The White House nominated a defense industry leader to become the next secretary of the Air Force.
President Barack Obama has selected Deborah Lee James, president of the technology and engineering sector at Science Applications International Corp. for the top civilian Air Force post. James would replace Acting Secretary of the Air Force Eric Fanning, a 1986 Centerville High School graduate.
Fanning, 44, temporarily took over the role of acting secretary in June when Michael Donley retired. He will return to the position of undersecretary which he was confirmed to in April.
The next secretary of the Air Force will have to deal with sequestration spending reductions that have led to the furlough of most Air Force civil service workers. According to defense leaders, sequestration has reduced combat readiness and training, and created a depot maintenance backlog. At the same time, the service has confronted an ever-widening sexual assault scandal at its enlisted boot camp at Lackland Air Force Base, Texas, among related incidents.
The Air Force needs a civilian leader who can work closely with Congress, and James’ background, which includes a decade as a staff member of the House Armed Services Committee, should help the Air Force build relationships with congressional leaders, said Michael Gessel, vice president of federal programs at the Dayton Development Coalition.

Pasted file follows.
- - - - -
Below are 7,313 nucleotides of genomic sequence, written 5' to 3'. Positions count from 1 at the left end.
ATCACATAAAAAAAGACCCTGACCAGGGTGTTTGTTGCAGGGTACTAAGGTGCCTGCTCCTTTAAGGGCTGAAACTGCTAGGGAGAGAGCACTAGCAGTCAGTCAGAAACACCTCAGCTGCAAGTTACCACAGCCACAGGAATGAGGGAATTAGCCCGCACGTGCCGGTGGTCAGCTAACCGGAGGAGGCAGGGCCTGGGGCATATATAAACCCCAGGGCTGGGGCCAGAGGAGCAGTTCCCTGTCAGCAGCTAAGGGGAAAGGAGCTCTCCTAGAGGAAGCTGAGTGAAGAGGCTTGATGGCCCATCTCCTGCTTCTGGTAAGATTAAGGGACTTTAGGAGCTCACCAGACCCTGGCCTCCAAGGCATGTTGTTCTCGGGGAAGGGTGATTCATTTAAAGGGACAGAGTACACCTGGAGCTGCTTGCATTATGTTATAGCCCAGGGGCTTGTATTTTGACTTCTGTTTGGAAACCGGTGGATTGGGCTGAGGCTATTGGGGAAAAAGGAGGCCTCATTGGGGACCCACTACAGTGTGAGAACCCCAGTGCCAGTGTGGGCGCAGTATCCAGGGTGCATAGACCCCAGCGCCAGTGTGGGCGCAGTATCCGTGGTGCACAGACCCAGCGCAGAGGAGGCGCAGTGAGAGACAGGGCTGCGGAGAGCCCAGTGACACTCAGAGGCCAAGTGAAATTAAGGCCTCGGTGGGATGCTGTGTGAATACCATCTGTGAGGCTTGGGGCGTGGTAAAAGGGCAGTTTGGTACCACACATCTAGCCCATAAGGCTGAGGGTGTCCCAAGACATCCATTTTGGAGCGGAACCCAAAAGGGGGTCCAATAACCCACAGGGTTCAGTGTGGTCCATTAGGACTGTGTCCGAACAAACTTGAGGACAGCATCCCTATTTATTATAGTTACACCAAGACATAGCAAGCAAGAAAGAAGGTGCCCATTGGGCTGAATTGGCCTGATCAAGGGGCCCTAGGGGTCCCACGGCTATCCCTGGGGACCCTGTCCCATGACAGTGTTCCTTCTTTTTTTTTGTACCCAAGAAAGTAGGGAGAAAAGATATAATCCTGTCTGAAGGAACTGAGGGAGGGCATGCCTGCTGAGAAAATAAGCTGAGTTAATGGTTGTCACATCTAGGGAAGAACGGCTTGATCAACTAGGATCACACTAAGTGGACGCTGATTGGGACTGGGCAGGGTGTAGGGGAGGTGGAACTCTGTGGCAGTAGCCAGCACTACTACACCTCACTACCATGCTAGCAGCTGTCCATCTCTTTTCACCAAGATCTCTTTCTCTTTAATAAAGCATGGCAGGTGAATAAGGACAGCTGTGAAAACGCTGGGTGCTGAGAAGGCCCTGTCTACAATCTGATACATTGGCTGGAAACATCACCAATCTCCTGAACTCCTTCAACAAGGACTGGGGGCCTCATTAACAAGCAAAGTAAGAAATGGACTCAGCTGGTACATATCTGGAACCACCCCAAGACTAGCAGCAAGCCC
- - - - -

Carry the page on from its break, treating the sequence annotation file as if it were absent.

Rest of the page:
“She will have a very good sense of how to work with Congress,” Gessel said. “The Air Force has not impressed Congress with its recent decisions. The Air Force has angered Congress.”
Gessel noted, as an example, an Air Force proposal last year to cut forces more heavily in the Air National Guard rather than active-duty units brought a congressional backlash. Lawmakers created a federal commission to recommend a balance between active duty and reserve forces. The National Commission on the Structure of the Air Force visited Wright-Patterson Air Force Base and Springfield Air National Guard Base last week as part of a nationwide fact-finding tour. A report is due to the White House and Congress by Feb. 1.
If the Senate confirms the nomination of James, the civilian secretary will confront the “enormous threat” of both a declining budget and budget uncertainty, Gessel said.
“The Air Force can deal with a declining budget,” he said. “What the Air Force simply cannot deal with … is not knowing what the budget will be and when the decisions (on the federal budget) are going to be made. That’s crippling.”
Loren B. Thompson, a Lexington Institute senior defense analyst in Arlington, Va., said the Air Force needs strong leadership at the top. “The Air Force now has a dynamic new chief of staff and I think what industry and the political system would like is if they had a secretary to match,” he said.
Air Force spokeswoman Maj. Toni J. Whaley said in an email the military branch was “pleased” with the nomination of James.
“She is an accomplished professional and leader, who, if confirmed, will bring a wealth of experience to the position,” Whaley wrote.
James is a former assistant secretary of defense for reserve affairs at the Pentagon and a member of the Defense Department Advisory Committee on Women in the Services. She was a former executive vice president and chief operating officer at Business Executives for National Security, and was a vice president at defense contractor United Technologies. James earned a bachelor’s degree at Duke University and a master’s degree at Columbia University.